During cherry blossom season you may go to a 花見パーティー. What do you do at a 花見パーティー? You sit on a blanket outside, eat and drink. In English this is a Picnic! You had a picnic! Now let's add more information. Where do you have a 花見パーティー (picnic)?
You have a picnic under the blossoming cherry trees!
This is flower viewing (looking at flowers)
This is 花見 (having a picnic under the cherry blossoms)
So flower viewing is a direct translation but it is not exactly 花見! Next time you can tell your English speaking friends that you “Had a picnic under the cherry blossoms!” Enjoy 花見!!!
English phrase beef up = make stronger
The President says we must beef up our military forces.
Should Japan beef up its anti-terrorism measures?
Click the image for the English news story (上級英語)
Have you ever seen this katakana?
What does it mean?
That's right! No シュガー! (No sugar!)
Do you know what this word means?
Have you ever heard someone say "Take care." when they are saying goodbye? This is like "気をつけて." How about "I don't care." when they are mad? This is like "関係ない."
What do you think the careless means?
Right! They are not safe or concerned. If someone is careless it's easy to have an accident or lose something.
Do you know the opposite of careless?
*I'll write it at the end of this post ;-)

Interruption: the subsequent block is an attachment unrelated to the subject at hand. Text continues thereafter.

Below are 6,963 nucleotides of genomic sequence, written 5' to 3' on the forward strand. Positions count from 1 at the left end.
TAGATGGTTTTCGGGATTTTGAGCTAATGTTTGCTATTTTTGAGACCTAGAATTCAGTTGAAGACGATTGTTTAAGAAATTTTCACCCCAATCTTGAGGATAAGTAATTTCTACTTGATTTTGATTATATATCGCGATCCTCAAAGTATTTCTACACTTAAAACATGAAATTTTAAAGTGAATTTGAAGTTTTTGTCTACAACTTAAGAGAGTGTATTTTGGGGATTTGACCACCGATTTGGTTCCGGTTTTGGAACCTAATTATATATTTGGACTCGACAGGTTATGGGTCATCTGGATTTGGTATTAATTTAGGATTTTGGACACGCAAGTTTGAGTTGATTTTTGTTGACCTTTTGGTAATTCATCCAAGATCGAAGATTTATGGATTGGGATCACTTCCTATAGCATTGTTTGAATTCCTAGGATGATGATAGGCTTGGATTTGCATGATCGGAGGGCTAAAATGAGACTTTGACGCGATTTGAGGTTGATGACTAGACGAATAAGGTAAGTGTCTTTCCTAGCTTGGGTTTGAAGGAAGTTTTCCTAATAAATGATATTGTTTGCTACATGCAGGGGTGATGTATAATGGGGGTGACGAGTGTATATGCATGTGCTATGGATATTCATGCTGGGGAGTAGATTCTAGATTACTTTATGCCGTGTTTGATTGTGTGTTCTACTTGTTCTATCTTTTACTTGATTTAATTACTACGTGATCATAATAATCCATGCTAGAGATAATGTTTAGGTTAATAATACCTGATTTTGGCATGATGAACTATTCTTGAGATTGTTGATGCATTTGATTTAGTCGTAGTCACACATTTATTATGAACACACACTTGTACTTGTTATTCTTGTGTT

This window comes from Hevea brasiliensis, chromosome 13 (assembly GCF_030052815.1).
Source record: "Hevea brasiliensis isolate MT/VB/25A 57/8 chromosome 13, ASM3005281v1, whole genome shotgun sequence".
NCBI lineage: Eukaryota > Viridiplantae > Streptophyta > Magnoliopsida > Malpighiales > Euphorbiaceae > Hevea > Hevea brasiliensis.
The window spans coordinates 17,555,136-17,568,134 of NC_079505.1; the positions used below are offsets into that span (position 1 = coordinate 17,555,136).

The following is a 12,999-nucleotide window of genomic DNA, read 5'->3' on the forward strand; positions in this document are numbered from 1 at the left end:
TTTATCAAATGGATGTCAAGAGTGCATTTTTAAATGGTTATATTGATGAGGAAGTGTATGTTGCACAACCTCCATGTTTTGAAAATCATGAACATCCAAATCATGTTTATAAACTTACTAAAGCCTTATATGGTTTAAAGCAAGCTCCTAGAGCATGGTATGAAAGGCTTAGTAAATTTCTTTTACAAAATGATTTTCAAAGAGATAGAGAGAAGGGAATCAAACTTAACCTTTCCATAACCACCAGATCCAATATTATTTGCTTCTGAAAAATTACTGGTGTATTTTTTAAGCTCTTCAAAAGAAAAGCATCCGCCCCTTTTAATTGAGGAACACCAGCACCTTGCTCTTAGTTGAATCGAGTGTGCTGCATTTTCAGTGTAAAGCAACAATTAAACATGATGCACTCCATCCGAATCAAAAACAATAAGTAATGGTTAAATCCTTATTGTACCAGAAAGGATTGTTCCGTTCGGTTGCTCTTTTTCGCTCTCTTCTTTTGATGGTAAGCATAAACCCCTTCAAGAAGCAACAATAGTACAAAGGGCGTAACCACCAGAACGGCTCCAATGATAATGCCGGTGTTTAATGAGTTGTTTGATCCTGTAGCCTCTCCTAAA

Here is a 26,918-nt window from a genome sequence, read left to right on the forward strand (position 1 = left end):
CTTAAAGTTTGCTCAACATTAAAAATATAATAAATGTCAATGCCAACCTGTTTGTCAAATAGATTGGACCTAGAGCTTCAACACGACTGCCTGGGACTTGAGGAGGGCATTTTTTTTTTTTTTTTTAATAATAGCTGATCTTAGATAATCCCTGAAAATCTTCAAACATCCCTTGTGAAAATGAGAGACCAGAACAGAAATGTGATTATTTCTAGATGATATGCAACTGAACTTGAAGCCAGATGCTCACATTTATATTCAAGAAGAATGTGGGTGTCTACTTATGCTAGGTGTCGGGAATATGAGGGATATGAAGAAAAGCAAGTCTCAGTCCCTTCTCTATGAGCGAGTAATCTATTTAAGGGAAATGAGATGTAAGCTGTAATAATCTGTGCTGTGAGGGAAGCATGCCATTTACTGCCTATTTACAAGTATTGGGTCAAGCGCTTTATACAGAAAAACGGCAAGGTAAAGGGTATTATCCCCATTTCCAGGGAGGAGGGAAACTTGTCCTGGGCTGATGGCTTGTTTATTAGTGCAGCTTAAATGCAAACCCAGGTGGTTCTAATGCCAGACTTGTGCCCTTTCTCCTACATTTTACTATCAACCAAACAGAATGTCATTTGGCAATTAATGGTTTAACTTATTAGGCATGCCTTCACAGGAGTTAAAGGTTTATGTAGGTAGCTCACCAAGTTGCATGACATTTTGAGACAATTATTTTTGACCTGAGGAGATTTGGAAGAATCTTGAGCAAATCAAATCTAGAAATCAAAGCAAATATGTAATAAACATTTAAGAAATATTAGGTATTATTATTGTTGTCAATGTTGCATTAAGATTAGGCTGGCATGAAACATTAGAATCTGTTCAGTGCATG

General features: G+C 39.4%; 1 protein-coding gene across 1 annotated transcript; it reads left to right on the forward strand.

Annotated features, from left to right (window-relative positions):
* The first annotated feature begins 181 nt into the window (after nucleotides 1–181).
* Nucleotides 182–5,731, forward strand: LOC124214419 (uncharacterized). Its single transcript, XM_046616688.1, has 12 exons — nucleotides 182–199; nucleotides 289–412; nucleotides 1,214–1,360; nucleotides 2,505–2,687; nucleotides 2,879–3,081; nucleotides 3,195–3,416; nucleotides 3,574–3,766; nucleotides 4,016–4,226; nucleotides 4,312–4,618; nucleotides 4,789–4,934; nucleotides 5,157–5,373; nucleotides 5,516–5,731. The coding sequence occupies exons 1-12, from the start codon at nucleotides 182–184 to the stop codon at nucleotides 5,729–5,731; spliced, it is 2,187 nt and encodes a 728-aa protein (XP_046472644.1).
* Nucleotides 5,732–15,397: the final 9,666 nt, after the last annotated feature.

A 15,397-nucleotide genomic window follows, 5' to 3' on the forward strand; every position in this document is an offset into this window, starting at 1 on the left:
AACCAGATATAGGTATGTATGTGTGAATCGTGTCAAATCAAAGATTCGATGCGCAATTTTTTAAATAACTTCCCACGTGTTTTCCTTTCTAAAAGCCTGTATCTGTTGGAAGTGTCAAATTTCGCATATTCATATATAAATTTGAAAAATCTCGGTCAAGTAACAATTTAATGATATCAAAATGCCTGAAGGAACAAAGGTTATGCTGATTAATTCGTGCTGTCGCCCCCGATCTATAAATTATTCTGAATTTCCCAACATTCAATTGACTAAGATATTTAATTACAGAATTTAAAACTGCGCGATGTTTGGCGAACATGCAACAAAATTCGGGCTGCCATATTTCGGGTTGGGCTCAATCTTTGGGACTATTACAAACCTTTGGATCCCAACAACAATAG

I usually buy yogurt that is 無脂肪. Do you know how to say 無脂肪 in English? It's FAT FREE!
What do we call someone who is very relaxed, never worried or stressed? That person is carefree! They don't have a care in the world!
You can find many examples of English words that end in FREE or LESS. Now you can understand the meaning.
So did you guess the opposite of careless? If someone cares a lot they are careful! They are "full" of concern or full of care.
Are you careful, carefree or careless?
Here is another common mistake I have heard from some of my Japanese students.
"Dave is very kindly."
Kindly ends with an いい (EE) sound *BUT* words that have an いい (EE) sound are NOT ALWAYS adjectives in English! (Remember this post? English adjectives 形容詞)
Kindly is an adverb (副詞). Many adverbs end with 'LY' so be careful, an adverb can ONLY be used to describe verbs (an action/動詞), not nouns (a person, place or thing/名詞)
Here are some common adverb examples:
carefully "Karen drives very carefully."
Drive is a verb so if we want to describe how do someone drives (or describe their driving) we can use the adverb carefully.
quickly "Usain Bolt runs quickly."
Run is a verb so we use the adverb quickly to describe it.